By George Steinmetz
(Abrams, New York)
‘Tis the time of year for coffee table books and, for the adventuresome, there is nothing better than “Desert Air.”
World-class photographer George Steinmetz who worked for National Geographic and GEO Magazine has published a number of his finest photographs in a book that is only just big enough to hold their subjects.
He was fascinated with the hyper-arid regions ― “areas that get less than four inches of annual precipitation.” Seated in a motorized paraglider, he glided over deserts and cities taking photographs. They become a record of time and place.
Gliding over the ruins of the city of Masada, in Israel, you see the dry desolation of the land around it. It was here that a group of Jews held out against the Romans who ended up building a ramp to attack the cliff-top city only to find the inhabitants had committed suicide.
In Chinguetti, Mauritania, a UNESCO Heritage site, the Saharan sands are slowly burying the city, started in the 12th century and known for its libraries and mosques. From the air it looks like a half-excavated archaeological dig.
Bounding across salt flats in Bolivia, vicuna cast huge shadows resembling animals from French cave paintings dating back to the Ice Age.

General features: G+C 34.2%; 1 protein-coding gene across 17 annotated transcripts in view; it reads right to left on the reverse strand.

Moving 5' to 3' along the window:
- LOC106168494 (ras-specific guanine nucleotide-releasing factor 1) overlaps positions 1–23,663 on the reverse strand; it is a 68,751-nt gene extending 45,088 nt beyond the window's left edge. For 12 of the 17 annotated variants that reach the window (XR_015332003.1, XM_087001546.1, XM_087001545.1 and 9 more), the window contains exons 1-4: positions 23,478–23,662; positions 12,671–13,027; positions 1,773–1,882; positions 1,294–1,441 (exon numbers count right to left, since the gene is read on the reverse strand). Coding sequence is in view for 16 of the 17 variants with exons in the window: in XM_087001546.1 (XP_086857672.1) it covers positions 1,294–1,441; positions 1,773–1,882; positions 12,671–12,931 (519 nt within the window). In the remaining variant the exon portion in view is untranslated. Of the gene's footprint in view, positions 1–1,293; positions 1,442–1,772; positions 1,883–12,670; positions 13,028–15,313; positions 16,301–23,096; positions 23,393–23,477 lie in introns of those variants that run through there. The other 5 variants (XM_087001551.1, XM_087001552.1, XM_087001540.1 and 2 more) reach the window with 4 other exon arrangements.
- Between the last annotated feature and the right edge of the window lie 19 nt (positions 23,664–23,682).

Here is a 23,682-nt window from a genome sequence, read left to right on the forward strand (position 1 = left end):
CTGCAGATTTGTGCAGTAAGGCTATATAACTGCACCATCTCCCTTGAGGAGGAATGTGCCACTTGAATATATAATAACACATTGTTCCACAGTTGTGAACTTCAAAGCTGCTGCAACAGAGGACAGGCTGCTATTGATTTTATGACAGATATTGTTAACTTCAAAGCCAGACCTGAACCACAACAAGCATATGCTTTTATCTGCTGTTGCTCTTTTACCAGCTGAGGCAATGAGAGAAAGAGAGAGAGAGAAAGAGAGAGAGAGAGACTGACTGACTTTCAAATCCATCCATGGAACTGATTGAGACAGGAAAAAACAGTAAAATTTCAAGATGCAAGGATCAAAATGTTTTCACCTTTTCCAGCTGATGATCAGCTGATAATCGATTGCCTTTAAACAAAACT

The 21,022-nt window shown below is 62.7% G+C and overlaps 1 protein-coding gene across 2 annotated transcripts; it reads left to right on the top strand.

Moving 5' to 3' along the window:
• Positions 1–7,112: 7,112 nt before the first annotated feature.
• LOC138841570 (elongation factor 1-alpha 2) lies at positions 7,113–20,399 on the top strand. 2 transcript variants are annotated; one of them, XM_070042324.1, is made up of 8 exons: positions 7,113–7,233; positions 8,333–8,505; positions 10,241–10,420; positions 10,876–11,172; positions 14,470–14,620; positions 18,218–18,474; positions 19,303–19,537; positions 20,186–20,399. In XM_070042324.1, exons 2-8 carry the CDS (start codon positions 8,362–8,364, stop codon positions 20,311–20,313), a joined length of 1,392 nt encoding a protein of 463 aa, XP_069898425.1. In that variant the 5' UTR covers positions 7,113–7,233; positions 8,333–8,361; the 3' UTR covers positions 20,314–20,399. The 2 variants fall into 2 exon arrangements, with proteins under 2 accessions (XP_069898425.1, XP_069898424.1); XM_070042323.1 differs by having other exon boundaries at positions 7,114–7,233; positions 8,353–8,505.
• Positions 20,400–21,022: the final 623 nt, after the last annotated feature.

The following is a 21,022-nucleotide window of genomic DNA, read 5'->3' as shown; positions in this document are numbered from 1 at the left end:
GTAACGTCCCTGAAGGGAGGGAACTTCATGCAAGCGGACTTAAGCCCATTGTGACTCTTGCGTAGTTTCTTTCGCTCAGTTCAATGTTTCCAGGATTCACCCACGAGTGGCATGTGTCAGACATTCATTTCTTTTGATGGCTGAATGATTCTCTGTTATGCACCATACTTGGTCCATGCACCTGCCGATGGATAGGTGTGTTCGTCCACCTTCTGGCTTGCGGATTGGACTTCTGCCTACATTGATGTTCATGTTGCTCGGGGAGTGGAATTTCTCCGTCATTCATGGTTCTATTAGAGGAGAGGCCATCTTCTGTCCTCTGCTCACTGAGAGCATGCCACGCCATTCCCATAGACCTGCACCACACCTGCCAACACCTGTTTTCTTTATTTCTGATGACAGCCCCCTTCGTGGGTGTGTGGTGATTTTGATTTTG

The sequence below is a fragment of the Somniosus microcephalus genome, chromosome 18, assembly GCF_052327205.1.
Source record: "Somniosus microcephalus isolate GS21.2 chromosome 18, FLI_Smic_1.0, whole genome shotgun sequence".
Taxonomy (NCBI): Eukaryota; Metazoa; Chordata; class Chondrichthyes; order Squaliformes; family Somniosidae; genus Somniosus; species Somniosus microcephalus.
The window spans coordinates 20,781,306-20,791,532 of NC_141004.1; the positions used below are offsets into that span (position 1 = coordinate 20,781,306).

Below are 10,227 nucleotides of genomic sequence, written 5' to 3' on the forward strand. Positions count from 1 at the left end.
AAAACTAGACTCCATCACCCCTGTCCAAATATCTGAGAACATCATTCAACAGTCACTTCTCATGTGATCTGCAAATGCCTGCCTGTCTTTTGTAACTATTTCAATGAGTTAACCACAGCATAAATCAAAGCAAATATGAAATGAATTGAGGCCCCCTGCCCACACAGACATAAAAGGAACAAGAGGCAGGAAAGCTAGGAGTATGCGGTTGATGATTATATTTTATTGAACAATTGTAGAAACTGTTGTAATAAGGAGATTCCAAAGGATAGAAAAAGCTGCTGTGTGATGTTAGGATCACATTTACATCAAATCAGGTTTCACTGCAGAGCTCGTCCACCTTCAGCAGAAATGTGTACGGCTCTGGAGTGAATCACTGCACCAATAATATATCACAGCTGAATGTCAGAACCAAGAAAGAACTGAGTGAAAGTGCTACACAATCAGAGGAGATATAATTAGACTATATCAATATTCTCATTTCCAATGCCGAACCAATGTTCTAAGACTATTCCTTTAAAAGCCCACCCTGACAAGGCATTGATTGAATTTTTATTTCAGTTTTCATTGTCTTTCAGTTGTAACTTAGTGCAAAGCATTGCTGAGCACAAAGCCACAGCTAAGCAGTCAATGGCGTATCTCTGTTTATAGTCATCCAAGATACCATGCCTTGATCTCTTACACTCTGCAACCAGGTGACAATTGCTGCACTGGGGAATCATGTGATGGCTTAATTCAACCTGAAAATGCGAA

Nothing was simple. “Going on such trips would require a lot of sacrifices, such as long absences from my wife, who has a career of her own, and our young family,” says Steinmetz. “The proposal writing and field planning for each trip took many weeks of effort. ... And once I got in the field, the journey itself was even more grueling. In pursuit of these images, I went through five motors, four paragliders, and nine pairs of hiking shoes.”
He was also injured. One of his paragliders hit a tree in China giving him a wound that took seventeen stitches. Among rough landing was into the Pacific Ocean. Walking across a lava lake, he plunged through the crust. His boots filled with “scalding acidic water up to my knees.”
In Iran, the team ran afoul of international tensions. Wildlife tested his patience in Arizona’s Sonoran desert when his camera strobe lights scared the sheep but gave him a priceless photo of a female mountain lion at the edge of a stream.
In the introduction, he writes that he discovered the deserts weren’t just dried sand and arid land. “I quickly learned that these ‘barren wastelands’ are actually extremely fragile ecosystems undergoing rapid change.” He says that while climate change was part of it, most changes came from the hand of man.
“Desert Air” covers deserts, lava lakes, the icy mountains of the Andes and the oases of the Sahara. It took fifteen years to complete and visits to thirty countries. It’s a beautiful book worth looking at for a long time. (MCT)